The chains of habit are generally too small to be felt until they are too strong to be broken
- Samuel Johnson
Every living organism has a natural rhythm. These rhythms are disrupted by illness, particularly drug and alcohol use. A drug can create false sleep. A drug can stimulate alertness. A drug can suppress appetite. Another can stimulate appetite.
The science behind living rhythmically, strategies that promote and restore natural rhythms, and the role of sleep, nutrition, meditation, and exercise in the 21st century approach to healing oneself in recovery are all important aspects of your journey at Two Dreams.
At Two Dreams the concept of living in the NOW (No Other Way) is central to living a life in recovery. Similarly, mindfulness is a state of active, open, non-judgmental attention on the present. Many treatment programs and practitioners are employing mindfulness in the care and management of patients with mood, anxiety, and substance use disorders- diseases and symptoms which tend to cluster together.
Dr. Andrea Barthwell is one of the most highly respected and well recognized names in all of addiction treatment. After all, she’s served as president of the American Society of Addiction Medicine, received the Betty Ford Award from the Association for Medical Education and Research in Substance Abuse, and has been named one of the “Best Doctors in America” in addiction medicine.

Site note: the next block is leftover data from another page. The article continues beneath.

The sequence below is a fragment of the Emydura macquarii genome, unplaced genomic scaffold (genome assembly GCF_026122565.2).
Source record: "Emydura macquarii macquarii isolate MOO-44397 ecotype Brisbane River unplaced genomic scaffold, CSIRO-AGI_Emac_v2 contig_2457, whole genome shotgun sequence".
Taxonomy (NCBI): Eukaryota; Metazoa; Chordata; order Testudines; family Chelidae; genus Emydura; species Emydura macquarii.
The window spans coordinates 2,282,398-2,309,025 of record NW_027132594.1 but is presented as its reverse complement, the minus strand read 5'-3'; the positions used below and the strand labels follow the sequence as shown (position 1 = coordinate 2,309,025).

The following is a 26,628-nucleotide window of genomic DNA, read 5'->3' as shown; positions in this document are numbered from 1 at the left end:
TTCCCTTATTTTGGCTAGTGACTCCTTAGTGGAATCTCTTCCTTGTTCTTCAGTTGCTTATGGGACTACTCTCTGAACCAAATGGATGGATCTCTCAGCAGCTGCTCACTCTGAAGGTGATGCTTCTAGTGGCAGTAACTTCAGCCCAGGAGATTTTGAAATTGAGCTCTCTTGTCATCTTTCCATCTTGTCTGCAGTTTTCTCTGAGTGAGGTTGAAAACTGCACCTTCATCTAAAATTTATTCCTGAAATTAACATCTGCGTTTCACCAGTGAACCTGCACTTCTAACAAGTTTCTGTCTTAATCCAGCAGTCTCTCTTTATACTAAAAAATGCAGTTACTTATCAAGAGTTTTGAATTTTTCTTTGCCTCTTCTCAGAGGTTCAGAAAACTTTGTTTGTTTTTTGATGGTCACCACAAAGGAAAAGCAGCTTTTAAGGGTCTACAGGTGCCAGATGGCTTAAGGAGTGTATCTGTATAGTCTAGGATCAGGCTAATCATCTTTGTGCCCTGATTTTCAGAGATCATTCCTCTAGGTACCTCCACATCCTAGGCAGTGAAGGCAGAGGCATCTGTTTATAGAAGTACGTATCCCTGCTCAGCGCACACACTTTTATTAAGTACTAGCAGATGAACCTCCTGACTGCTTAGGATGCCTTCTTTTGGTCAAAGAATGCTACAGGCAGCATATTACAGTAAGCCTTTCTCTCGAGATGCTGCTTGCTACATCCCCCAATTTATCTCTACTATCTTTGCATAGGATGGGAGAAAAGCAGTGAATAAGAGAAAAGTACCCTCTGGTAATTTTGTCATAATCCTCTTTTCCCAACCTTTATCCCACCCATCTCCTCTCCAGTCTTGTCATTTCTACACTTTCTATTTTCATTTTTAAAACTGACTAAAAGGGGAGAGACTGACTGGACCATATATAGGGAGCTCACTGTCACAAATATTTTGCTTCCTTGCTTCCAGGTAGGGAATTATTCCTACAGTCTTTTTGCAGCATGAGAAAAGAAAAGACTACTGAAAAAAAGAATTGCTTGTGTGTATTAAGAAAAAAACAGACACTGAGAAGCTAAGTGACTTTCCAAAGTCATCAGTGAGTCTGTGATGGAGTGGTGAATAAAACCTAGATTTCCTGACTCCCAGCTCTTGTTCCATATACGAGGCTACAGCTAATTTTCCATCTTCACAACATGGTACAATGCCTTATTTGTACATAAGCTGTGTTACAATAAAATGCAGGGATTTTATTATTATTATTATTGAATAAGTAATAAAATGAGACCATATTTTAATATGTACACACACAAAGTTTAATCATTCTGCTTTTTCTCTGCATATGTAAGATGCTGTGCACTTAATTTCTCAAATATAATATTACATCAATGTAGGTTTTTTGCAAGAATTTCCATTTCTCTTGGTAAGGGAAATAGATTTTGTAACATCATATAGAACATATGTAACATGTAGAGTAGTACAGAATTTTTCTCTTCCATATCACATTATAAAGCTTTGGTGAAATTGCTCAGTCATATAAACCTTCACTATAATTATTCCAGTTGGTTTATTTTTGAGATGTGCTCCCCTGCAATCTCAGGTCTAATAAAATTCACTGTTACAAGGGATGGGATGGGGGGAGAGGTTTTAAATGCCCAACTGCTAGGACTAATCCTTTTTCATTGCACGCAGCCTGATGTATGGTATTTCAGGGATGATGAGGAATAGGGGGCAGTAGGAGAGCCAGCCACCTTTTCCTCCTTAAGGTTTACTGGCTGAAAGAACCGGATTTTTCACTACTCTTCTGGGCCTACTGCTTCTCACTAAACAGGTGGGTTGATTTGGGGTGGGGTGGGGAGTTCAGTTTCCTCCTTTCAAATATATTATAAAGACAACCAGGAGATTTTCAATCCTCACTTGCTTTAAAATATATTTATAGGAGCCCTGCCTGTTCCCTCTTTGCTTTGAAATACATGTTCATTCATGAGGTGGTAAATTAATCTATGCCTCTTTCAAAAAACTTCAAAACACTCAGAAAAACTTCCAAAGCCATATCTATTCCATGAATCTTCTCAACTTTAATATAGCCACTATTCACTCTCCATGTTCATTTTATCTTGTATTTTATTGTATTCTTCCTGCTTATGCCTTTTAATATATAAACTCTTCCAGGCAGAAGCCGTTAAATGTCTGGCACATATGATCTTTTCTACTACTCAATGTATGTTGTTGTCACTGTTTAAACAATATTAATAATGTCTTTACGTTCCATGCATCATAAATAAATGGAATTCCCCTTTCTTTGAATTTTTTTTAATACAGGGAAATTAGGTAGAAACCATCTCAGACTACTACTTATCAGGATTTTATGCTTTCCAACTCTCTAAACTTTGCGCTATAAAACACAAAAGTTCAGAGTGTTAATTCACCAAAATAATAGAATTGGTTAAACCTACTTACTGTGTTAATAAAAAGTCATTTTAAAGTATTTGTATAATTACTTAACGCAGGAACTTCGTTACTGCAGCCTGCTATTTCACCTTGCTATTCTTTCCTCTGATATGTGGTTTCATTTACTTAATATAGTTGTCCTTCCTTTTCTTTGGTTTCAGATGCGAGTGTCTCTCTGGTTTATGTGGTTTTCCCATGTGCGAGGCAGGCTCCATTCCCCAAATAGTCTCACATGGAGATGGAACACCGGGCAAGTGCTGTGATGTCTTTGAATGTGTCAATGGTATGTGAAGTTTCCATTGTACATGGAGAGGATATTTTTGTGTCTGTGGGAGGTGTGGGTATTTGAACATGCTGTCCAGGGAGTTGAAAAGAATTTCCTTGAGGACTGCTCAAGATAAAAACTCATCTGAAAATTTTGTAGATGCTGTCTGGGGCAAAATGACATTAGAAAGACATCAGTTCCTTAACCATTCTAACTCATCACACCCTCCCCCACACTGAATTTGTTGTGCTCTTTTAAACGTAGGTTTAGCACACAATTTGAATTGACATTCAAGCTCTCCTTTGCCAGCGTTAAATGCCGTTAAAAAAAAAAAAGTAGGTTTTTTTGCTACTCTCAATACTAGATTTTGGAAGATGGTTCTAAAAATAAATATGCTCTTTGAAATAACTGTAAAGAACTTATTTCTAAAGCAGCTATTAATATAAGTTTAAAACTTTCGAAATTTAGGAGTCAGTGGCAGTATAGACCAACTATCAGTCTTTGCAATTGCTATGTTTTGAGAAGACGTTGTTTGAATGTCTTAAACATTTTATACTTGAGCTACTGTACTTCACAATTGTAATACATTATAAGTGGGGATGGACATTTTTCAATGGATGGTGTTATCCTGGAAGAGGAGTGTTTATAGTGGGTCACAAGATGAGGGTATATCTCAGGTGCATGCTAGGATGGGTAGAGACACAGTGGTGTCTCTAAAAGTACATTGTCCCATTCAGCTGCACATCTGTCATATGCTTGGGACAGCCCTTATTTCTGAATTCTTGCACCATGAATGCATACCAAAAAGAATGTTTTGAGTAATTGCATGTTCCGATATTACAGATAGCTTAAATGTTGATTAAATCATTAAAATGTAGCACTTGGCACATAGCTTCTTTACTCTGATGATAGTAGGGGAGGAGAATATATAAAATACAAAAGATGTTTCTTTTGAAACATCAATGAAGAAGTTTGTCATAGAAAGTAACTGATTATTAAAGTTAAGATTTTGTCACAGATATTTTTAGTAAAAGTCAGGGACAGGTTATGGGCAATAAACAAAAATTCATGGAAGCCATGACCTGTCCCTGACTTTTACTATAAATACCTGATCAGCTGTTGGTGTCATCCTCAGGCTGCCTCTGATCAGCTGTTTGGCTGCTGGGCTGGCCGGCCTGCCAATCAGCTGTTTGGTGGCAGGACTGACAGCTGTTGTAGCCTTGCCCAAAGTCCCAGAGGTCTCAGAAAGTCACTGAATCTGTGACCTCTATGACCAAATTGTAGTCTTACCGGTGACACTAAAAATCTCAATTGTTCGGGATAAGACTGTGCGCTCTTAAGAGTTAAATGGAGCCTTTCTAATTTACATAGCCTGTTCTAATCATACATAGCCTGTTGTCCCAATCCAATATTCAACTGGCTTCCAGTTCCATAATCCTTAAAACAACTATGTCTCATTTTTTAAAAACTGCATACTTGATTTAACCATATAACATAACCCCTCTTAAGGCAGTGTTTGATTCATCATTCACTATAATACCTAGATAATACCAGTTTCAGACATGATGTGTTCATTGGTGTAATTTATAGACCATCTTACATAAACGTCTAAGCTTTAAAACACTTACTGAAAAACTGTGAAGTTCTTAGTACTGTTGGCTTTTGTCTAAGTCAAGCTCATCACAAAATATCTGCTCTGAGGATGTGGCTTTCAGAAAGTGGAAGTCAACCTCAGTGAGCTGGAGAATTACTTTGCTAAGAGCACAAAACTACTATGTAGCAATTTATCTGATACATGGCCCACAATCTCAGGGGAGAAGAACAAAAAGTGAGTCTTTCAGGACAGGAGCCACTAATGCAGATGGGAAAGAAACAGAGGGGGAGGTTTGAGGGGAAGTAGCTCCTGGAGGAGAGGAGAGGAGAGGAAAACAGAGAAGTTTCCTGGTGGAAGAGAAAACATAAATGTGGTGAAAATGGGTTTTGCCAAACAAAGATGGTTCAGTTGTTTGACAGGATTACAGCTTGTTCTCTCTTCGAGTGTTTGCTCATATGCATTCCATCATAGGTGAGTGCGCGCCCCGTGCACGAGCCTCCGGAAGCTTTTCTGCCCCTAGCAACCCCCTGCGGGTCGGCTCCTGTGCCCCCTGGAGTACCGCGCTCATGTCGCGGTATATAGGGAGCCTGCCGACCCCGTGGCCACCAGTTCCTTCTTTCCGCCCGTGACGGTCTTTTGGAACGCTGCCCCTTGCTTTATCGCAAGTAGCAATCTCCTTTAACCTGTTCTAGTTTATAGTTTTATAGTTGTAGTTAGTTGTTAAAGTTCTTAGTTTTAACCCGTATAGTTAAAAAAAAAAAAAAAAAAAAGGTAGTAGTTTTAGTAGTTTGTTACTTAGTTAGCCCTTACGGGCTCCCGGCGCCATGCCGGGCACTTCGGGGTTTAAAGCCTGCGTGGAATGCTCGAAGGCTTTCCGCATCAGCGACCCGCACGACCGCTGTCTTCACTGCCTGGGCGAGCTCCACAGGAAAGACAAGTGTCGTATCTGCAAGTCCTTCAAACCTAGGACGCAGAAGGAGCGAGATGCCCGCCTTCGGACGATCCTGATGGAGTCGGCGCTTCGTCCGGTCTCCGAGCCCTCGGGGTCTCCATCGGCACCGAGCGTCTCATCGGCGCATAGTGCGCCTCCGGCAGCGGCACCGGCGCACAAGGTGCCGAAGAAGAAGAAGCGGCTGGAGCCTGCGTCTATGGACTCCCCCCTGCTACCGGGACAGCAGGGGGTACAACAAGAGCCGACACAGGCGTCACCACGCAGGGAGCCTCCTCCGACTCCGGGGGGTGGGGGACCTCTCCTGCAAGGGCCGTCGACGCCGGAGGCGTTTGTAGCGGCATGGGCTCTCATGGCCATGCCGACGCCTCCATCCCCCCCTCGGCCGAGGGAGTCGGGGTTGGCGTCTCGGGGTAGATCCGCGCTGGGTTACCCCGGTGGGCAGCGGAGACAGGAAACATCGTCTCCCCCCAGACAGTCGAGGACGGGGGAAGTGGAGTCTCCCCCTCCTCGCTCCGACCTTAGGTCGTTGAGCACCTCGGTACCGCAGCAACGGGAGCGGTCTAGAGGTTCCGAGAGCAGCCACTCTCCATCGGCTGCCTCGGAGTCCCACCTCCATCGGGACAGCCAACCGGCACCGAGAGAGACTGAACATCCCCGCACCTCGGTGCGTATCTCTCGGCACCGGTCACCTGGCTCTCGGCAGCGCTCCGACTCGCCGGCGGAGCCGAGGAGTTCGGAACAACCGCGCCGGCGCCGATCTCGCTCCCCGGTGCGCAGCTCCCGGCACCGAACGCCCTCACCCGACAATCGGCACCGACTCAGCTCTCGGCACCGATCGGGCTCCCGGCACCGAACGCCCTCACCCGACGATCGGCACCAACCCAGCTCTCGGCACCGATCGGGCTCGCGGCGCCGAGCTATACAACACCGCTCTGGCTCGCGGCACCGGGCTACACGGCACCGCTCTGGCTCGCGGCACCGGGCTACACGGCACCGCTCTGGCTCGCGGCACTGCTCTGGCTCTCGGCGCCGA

Advancing Women Leaders in Behavioral Health: Masterclass in Leadership Development
Ponte Vedra, Florida March 4, 2018 1:00 - 4:00 PM
The Willow Institute in collaboration with C4 Recovery Foundation, proudly presents the Advancing Women Leaders in Behavioral Health Series. This will be an ongoing series that will be presented at the WCSAD, CORE, and CCSAD C4 events. The relative shortage of female leadership presents an urgent challenge to the behavioral health sector. Technological, financial, legislative, and other factors are advancing and furthering the industry, making gender equality advances paramount. As a group representing half of the targeted treatment population, women should be strategically involved at the highest level in terms of creating new structures, modalities, and paradigms for how treatment is defined, delivered, regulated, and compensated.
What Are The First Steps When Looking For Addiction Treatment?
When it is time to start searching for an addiction treatment center, you may have many questions. In fact, the whole process may seem overwhelming to you right now. Whether the treatment center is for you or a loved one, when you don't know very much about the treatment process or even finding a good treatment center, it can feel daunting.
Rest assured that though it may require some time and effort, finding a suitable treatment center for you or your loved one is certainly possible. It's alright not to fully understand the process right now. Continue to do your homework and don't be afraid to ask professionals any questions that you have.
Today, let's discuss the first steps that you can take when you are beginning your search for an addiction treatment center.
Learn about the types of treatment
Your first step is to learn about the various types of addiction treatment. There are inpatient and outpatient treatment programs that cater to a variety of folks. Learning about the differences between the two can help you make an informed decision as to what will be the best course of action for you.